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Freddie and mum, Justine
Freddie's story
Freddie, mum Justine and brother Joseph have created precious memories together when supported by Children's Hospice South West

Freddie was born a week early; I had a normal delivery and a normal birth.

At 3 weeks old he had viral Meningitis, which left him in hospital for about a week. After that he wasn’t very well really an

Freddie and brother, Joseph
d had lots of bronchiolitis and just had a really poorly 6 months. Then it became apparent that all his milestones were very delayed; everything from smiling, walking, sitting - all of them were significantly delayed and we started getting help from outside organisations.

From age 2 and a half, he started showing traits of autism. He lost all his words and became very distant; it was almost as if he was in a bubble. It was like losing your child’s personality overnight. He had a big regression socially and verbally.

There were lots of investigations and then at about age 4 they said ‘we think he’s got a rare metabolic condition called Mucolipidosis Type III (ML3)’ which is a very rare lysosomal storage disease and is progressive. It’s a bone and joint disease and there’s no cure for it. Not many people in England have been diagnosed with it at all, maybe 5 or 6. However, they said that wasn’t likely to be the reason for his developmental delay so there must be something else going on that they hadn’t found yet.

Freddie started having periods of fainting and low blood sugars and was diagnosed with ketotic hyperglycemia, which is another metabolic condition, which seemed to be unrelated.

He stayed in for hosp

ital 12 days and had another 2 seizures. Freddie then started to have seizures monthly thereon, so was given additional epilepsy drugs. However, his seizures continued to worsen - they could be anything from 20 minutes to 2 and half hours. 3 times he went into intensive care because we had tried all the emergency meds but we just couldn’t stop them. They tried everything to stop the seizures but couldn’t so eventually they had to shut the body down and put him into a self-induced coma

Eventually it was suggested he have a PEG fitted, which I was hesitant about it because he’s so hyperactive and into everything, I didn’t think he’d cope with it. This year we’ve had it converted to a Button and it’s been a Godsend. Freddie is nil by mouth by fluids, which is part of the ML3 and he’s not had a big seizure now for 5 years.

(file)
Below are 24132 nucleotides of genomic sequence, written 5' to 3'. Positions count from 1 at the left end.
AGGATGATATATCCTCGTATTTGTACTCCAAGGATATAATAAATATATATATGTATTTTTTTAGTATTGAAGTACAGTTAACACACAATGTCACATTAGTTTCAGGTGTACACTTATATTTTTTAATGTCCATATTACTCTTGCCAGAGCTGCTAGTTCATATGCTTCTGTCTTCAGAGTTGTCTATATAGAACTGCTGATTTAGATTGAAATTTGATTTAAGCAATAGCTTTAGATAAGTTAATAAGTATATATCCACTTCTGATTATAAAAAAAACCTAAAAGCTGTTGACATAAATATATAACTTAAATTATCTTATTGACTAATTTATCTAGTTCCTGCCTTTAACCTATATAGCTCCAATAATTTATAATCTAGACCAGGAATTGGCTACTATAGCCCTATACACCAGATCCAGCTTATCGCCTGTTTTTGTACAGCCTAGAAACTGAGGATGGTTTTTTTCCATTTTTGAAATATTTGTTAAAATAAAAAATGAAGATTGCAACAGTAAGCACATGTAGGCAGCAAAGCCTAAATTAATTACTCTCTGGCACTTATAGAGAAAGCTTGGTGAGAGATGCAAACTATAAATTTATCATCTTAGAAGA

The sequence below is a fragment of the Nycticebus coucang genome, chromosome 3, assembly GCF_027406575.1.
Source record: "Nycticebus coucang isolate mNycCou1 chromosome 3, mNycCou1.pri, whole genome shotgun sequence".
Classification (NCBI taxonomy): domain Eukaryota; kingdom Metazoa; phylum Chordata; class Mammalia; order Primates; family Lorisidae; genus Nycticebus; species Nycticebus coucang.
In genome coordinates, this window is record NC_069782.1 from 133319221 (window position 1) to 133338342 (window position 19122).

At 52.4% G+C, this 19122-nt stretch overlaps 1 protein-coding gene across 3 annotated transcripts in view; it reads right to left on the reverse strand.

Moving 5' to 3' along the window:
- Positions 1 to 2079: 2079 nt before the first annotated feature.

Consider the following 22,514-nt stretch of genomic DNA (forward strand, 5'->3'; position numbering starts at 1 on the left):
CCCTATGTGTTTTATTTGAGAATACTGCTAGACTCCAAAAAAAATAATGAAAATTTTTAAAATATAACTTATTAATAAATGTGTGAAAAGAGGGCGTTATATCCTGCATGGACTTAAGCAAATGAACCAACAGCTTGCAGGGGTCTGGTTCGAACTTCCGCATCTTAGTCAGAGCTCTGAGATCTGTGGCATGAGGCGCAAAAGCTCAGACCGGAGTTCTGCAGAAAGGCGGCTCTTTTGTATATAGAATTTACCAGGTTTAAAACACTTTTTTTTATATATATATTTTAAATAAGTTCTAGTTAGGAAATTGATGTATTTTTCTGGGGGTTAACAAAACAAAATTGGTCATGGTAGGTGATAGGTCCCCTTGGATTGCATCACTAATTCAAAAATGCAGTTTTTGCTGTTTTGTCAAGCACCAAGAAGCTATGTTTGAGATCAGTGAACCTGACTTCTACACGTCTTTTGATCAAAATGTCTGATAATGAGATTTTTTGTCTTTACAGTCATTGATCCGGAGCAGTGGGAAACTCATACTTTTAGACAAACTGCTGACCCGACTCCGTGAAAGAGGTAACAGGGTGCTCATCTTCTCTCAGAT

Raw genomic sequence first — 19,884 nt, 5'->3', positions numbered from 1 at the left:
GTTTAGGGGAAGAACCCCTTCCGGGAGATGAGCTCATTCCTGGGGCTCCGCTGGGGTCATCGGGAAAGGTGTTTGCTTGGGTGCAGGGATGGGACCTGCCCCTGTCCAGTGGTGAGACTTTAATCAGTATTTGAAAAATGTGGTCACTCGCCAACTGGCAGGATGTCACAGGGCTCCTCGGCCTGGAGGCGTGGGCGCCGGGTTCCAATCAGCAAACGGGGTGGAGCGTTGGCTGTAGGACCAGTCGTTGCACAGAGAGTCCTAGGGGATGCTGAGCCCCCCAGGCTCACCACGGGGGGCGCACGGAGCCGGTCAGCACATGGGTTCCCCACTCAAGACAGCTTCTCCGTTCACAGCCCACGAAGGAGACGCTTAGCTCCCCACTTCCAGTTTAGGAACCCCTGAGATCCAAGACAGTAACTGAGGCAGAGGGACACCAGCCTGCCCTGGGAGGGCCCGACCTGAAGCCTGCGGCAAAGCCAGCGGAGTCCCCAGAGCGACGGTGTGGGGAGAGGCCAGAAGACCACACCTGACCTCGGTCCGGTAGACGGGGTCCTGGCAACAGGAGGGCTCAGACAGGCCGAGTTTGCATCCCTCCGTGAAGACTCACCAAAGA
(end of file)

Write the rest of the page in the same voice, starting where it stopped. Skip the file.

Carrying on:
When we were first introduced to Charlton Farm, Freddie’s brother, Joseph thought it was like a Center Parcs.

I think a lot of people when they hear the word ‘hospice’ certainly don’t want to think about it, but it’s respite really. For most people it’s respite and having nurses there 24 hours a day and people who can help. When I used to tell my friends we’re going to the hospice, they would ask ‘is everything alright’? But I would say we’re going for some respite, some family time and chill time and we’re able to pass over the care of Freddie.

Over the years, both Freddie and Joseph have loved visiting Charlton Farm. There’s nothing not to love. The staff have always been unbelievably accommodating. When I used to visit, having Freddie cared for allowed me to dedicate my time and efforts to my other son, which was really important. There’s no washing, no cooking, very little signal on my phone, no paperwork, no jobs to do. I can pick up a magazine, get in the bath, uninterrupted - and I just could never do that at home.

Whenever I used to visit Charlton Farm, it became my downtime.

I never had to worry about medications or that Freddie is having water 6 times a day. And being able to go out with just Joseph and not have to take oxygen, emergency medications, the wheelchair - the whole entourage was just such a relief. To know Freddie has always been well cared for has been reassuring. I know if the worst ever happened here, everyone would know what to do. 

Freddie and brother, Joseph

It’s lovely to know you can come to Charlton Farm, where it’s calm and peaceful and you’re so supported, it’s like having a big, comfortable warm blanket around you. People are here to help and hug; it’s wonderful.

Although we do not visit the hospice frequently now, the nurses do come and take Freddie in the school holidays as this time can be a real struggle for me. Fred is 2 to 1 in every other setting so I do struggle with his strength and teenage defiance. His ADHD is a lot more prominent than it was in his younger years, so when the staff do visit Freddie it has been really helpful.